“He would buy them and put them in the fridge just to pour them on top of my head, he would humiliate me and tell me: ‘This is what happens when you question me’.
“He expected me to cook fresh food for him every day because he hated processed food, he expected me to clean the house and have it spotless, if anything was out of place he would accuse me of cheating.
“If things weren’t done how he wanted them he would call me a fat, lazy b****.”
When she was 19 weeks pregnant, she claims Sheppard dragged her out of bed, pushed her and threatened her with a shard of broken mirror.
“He didn’t like a conversation that took place when we were out,” she explained.
“We returned back to my house. He dragged me out of bed by my hair, pushed me and picked up a big piece of glass from a mirror that had broken and was waiting to be thrown out – and threatened to stab me with it.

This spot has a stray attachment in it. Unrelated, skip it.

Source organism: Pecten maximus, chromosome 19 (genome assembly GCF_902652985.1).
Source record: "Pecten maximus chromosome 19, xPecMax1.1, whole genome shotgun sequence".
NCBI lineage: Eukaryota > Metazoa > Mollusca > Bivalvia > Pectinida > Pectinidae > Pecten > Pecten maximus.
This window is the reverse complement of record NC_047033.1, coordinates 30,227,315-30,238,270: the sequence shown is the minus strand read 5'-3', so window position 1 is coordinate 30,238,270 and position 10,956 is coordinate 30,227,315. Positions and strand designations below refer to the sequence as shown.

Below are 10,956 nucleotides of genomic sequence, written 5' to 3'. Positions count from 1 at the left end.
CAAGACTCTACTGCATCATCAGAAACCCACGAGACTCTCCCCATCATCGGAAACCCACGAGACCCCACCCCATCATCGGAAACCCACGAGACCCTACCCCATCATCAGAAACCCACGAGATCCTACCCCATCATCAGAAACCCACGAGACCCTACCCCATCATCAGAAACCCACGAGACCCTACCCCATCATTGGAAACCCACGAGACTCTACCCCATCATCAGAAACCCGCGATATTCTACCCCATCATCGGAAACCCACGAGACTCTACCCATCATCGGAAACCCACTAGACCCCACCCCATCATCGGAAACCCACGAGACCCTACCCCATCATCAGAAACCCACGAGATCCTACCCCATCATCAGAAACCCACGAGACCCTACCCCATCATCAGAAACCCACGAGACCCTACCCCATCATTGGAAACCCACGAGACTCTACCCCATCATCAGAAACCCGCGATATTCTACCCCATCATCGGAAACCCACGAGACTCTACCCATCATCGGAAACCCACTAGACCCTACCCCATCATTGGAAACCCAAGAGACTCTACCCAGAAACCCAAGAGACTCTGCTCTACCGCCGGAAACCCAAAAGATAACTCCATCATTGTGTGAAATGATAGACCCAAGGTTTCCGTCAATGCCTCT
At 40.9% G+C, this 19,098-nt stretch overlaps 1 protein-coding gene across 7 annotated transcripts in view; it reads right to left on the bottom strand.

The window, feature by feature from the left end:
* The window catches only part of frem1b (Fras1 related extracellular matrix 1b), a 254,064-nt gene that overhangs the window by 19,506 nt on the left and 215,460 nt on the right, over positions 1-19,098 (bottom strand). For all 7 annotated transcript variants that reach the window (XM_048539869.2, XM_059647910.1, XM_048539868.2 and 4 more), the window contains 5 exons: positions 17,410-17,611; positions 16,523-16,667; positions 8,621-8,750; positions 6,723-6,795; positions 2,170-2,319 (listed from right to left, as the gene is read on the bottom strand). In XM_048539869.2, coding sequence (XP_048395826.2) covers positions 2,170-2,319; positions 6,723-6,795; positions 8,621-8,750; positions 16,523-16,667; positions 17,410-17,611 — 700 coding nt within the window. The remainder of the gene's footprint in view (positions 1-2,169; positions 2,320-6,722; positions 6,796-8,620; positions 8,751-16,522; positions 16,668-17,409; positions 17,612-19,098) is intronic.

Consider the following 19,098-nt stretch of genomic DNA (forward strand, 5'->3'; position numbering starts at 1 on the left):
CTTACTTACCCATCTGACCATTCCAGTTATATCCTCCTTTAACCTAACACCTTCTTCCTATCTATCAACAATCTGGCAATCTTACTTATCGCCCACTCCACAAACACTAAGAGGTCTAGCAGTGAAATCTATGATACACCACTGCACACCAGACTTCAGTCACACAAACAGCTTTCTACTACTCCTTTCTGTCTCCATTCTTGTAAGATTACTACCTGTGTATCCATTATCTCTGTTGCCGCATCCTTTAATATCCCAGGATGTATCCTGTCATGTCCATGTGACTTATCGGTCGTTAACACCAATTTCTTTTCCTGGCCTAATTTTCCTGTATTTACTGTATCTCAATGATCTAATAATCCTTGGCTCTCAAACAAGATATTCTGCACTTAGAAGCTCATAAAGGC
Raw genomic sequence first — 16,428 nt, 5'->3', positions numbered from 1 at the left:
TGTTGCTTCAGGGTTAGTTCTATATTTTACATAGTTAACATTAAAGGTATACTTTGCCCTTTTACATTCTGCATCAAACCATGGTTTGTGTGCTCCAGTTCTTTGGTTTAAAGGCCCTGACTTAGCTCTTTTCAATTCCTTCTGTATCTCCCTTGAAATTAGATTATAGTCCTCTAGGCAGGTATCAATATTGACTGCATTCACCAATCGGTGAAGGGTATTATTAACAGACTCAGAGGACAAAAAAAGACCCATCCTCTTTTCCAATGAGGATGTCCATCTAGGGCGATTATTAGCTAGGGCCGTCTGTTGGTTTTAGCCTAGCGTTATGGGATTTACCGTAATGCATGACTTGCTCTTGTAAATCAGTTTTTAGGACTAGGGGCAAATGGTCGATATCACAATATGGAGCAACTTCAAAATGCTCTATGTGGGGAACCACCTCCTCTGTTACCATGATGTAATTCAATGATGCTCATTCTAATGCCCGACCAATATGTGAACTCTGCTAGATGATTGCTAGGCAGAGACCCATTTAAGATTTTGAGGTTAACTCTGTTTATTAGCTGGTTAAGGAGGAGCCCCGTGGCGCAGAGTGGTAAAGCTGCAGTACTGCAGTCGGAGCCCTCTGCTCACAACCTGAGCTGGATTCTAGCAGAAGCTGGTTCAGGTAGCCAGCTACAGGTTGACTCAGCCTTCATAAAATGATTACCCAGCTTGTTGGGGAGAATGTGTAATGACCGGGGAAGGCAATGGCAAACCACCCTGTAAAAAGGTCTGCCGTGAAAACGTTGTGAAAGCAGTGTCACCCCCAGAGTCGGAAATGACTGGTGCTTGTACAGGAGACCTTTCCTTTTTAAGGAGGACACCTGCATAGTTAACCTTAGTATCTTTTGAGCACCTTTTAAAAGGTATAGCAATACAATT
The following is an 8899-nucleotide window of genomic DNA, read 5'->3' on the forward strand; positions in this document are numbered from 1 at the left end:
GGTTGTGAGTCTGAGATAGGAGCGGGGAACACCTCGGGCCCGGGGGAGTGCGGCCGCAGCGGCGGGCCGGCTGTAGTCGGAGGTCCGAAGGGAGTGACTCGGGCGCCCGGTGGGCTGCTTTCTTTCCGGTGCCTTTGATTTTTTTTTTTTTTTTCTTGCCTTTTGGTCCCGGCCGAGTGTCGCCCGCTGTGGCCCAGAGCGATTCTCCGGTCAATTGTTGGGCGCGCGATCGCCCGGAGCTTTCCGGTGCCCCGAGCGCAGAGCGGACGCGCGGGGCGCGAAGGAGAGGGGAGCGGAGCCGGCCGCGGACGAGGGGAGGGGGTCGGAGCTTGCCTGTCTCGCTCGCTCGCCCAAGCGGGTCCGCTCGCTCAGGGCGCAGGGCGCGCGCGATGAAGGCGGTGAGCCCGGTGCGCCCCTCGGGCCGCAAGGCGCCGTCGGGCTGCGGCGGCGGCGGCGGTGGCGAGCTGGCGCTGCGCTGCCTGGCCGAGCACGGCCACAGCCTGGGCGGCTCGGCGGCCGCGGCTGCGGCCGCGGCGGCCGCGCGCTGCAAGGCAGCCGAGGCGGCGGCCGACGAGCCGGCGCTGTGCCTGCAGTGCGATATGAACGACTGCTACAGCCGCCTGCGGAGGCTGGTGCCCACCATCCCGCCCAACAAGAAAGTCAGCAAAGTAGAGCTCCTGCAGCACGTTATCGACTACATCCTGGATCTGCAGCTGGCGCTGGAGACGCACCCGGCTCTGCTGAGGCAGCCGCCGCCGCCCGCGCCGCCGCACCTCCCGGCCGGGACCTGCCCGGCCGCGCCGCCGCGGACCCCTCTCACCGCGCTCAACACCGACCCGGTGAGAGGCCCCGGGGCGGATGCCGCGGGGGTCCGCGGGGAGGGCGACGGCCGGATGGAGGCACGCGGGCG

“At this point I was so scared, I said: ‘I’m sorry, think of the baby.'”
A couple of days later, she says she visited the hospital with concerns as there was reduced movement of the baby. Medics then began monitoring the mum and her little one.
“One of the nurses asked: ‘Is this domestic violence? You’re always very sad, you always have your other children with you, your partner is never here.’ I told the hospital I fell down the stairs,” she said.
“Because he knew they were monitoring me, he couldn’t physically harm me so he would throw cold water over me,” she claimed, adding that this formed part of his coercive and controlling behaviour conviction.